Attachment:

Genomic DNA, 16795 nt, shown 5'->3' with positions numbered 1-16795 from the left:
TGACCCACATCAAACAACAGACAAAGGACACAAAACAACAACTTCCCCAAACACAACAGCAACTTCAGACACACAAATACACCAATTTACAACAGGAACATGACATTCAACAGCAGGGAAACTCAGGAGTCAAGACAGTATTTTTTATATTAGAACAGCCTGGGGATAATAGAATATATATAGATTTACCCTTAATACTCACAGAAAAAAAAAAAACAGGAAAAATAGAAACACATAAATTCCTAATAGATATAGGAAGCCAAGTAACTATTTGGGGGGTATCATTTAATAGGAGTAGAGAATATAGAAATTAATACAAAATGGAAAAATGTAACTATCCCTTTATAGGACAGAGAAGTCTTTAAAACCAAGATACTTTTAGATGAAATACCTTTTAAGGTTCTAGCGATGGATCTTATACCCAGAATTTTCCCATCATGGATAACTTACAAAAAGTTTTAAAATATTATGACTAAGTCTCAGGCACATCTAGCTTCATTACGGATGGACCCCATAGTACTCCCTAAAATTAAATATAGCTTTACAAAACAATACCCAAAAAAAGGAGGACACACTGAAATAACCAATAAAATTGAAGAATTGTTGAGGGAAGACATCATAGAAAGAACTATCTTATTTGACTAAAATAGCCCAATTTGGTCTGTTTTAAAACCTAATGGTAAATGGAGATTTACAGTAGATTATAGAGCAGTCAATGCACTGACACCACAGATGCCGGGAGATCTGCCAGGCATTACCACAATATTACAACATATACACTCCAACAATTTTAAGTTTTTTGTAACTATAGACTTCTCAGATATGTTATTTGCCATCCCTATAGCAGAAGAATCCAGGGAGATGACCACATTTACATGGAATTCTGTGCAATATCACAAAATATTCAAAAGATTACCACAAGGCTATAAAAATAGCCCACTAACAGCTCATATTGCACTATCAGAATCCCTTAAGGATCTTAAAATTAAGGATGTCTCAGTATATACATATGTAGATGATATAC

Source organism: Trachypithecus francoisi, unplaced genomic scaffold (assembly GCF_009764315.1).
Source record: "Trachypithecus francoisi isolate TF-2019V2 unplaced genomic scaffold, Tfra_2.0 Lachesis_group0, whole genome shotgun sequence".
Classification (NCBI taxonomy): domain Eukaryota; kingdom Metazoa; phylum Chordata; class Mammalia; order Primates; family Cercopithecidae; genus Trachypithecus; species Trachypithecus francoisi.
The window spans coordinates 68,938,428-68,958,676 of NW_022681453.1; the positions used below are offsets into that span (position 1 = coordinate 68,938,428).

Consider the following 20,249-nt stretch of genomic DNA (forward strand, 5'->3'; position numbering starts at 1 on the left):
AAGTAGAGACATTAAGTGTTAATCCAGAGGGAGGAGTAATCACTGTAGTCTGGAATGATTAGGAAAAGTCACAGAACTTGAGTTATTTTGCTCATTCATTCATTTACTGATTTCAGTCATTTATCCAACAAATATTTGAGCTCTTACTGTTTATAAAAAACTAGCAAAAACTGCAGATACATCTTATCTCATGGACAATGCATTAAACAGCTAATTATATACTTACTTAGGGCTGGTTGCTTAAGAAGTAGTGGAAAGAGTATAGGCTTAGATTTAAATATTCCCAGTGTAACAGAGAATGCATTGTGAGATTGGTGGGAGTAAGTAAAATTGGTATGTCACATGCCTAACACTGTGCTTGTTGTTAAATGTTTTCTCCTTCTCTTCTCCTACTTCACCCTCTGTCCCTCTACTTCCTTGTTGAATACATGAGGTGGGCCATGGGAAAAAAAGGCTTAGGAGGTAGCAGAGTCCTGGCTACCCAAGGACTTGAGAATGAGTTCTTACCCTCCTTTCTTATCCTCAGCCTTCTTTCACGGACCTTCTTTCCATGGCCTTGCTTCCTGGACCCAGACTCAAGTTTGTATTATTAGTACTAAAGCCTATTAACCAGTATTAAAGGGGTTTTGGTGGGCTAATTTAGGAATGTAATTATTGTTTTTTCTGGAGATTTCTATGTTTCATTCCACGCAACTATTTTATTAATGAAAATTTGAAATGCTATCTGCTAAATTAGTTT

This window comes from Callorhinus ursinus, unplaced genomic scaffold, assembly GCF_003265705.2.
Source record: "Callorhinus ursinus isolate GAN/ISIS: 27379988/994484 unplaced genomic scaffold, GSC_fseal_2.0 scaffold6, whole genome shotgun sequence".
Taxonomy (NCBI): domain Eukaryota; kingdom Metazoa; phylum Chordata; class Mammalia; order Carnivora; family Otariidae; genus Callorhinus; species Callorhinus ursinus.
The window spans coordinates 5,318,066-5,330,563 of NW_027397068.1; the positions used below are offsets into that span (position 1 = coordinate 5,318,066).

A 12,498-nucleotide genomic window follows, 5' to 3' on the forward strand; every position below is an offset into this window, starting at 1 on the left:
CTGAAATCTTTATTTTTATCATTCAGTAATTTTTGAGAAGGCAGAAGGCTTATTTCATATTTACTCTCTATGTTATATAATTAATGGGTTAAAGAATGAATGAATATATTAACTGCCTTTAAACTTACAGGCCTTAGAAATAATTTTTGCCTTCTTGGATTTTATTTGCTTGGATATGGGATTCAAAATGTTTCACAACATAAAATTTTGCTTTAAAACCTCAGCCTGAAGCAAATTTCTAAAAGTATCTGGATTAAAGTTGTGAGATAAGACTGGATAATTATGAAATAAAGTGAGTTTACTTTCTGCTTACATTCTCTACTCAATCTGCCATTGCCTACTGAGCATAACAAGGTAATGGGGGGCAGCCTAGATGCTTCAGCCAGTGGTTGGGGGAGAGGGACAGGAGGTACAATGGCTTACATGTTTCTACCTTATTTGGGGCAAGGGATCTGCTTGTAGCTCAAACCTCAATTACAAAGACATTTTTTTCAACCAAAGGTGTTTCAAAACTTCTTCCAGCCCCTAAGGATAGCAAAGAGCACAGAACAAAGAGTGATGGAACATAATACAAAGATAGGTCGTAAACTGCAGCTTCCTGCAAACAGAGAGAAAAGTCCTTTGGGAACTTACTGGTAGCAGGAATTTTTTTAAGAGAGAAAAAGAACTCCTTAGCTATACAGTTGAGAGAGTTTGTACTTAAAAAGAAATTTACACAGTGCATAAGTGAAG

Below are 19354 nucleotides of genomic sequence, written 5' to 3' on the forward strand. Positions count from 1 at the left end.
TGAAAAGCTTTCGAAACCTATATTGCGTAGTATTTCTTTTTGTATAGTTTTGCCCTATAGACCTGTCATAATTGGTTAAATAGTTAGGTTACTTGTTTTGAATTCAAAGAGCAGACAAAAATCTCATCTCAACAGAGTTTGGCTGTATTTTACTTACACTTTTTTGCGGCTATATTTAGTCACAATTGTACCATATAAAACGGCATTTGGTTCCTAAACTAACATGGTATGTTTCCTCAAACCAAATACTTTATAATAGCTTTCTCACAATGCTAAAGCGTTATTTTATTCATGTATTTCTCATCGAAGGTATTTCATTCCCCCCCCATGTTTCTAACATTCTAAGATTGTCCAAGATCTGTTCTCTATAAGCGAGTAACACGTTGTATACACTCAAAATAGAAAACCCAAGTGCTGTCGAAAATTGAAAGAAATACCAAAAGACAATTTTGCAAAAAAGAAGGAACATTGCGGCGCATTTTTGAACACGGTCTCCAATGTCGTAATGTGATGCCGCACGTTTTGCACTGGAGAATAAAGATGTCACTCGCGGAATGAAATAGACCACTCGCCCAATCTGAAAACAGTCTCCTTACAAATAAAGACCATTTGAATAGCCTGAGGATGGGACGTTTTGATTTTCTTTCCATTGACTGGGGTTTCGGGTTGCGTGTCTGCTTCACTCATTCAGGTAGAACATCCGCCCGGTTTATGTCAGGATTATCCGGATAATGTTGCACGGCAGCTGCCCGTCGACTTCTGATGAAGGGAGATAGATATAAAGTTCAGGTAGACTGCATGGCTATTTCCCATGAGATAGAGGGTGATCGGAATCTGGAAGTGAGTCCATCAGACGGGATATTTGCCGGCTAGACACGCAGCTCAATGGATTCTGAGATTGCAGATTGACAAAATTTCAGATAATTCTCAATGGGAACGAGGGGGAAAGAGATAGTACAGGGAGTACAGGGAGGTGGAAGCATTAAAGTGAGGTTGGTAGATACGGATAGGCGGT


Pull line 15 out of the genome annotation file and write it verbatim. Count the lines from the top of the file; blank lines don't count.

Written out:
Below are 19354 nucleotides of genomic sequence, written 5' to 3' on the forward strand. Positions count from 1 at the left end.